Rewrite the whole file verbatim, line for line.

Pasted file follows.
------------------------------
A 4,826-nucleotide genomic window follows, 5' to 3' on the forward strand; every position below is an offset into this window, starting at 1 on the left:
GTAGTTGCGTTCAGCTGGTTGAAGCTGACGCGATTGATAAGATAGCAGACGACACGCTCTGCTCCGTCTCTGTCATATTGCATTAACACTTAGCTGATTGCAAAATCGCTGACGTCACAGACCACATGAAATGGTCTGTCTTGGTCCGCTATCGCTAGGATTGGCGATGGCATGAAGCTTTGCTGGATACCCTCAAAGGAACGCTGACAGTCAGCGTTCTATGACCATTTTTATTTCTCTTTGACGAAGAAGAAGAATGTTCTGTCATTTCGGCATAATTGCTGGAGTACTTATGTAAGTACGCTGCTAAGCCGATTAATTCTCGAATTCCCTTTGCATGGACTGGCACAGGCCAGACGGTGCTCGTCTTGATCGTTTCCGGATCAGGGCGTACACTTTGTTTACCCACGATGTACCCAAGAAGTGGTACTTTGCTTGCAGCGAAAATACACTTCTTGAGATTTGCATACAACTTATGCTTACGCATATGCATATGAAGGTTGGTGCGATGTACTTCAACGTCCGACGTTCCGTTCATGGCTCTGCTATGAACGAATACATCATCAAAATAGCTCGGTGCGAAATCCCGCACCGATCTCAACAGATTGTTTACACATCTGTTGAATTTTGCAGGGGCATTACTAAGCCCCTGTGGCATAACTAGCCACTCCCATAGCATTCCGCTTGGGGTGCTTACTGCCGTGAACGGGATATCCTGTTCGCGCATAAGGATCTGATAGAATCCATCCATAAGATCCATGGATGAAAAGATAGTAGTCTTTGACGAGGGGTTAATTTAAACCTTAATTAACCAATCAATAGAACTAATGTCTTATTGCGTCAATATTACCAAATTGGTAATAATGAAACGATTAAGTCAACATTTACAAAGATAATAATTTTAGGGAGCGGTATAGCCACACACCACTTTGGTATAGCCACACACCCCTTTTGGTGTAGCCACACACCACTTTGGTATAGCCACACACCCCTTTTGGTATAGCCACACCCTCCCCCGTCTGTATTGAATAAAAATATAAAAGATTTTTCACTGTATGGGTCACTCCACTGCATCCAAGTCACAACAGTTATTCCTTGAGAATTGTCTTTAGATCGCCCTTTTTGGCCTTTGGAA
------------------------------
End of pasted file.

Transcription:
A 4,826-nucleotide genomic window follows, 5' to 3' on the forward strand; every position below is an offset into this window, starting at 1 on the left:
GTAGTTGCGTTCAGCTGGTTGAAGCTGACGCGATTGATAAGATAGCAGACGACACGCTCTGCTCCGTCTCTGTCATATTGCATTAACACTTAGCTGATTGCAAAATCGCTGACGTCACAGACCACATGAAATGGTCTGTCTTGGTCCGCTATCGCTAGGATTGGCGATGGCATGAAGCTTTGCTGGATACCCTCAAAGGAACGCTGACAGTCAGCGTTCTATGACCATTTTTATTTCTCTTTGACGAAGAAGAAGAATGTTCTGTCATTTCGGCATAATTGCTGGAGTACTTATGTAAGTACGCTGCTAAGCCGATTAATTCTCGAATTCCCTTTGCATGGACTGGCACAGGCCAGACGGTGCTCGTCTTGATCGTTTCCGGATCAGGGCGTACACTTTGTTTACCCACGATGTACCCAAGAAGTGGTACTTTGCTTGCAGCGAAAATACACTTCTTGAGATTTGCATACAACTTATGCTTACGCATATGCATATGAAGGTTGGTGCGATGTACTTCAACGTCCGACGTTCCGTTCATGGCTCTGCTATGAACGAATACATCATCAAAATAGCTCGGTGCGAAATCCCGCACCGATCTCAACAGATTGTTTACACATCTGTTGAATTTTGCAGGGGCATTACTAAGCCCCTGTGGCATAACTAGCCACTCCCATAGCATTCCGCTTGGGGTGCTTACTGCCGTGAACGGGATATCCTGTTCGCGCATAAGGATCTGATAGAATCCATCCATAAGATCCATGGATGAAAAGATAGTAGTCTTTGACGAGGGGTTAATTTAAACCTTAATTAACCAATCAATAGAACTAATGTCTTATTGCGTCAATATTACCAAATTGGTAATAATGAAACGATTAAGTCAACATTTACAAAGATAATAATTTTAGGGAGCGGTATAGCCACACACCACTTTGGTATAGCCACACACCCCTTTTGGTGTAGCCACACACCACTTTGGTATAGCCACACACCCCTTTTGGTATAGCCACACCCTCCCCCGTCTGTATTGAATAAAAATATAAAAGATTTTTCACTGTATGGGTCACTCCACTGCATCCAAGTCACAACAGTTATTCCTTGAGAATTGTCTTTAGATCGCCCTTTTTGGCCTTTGGAA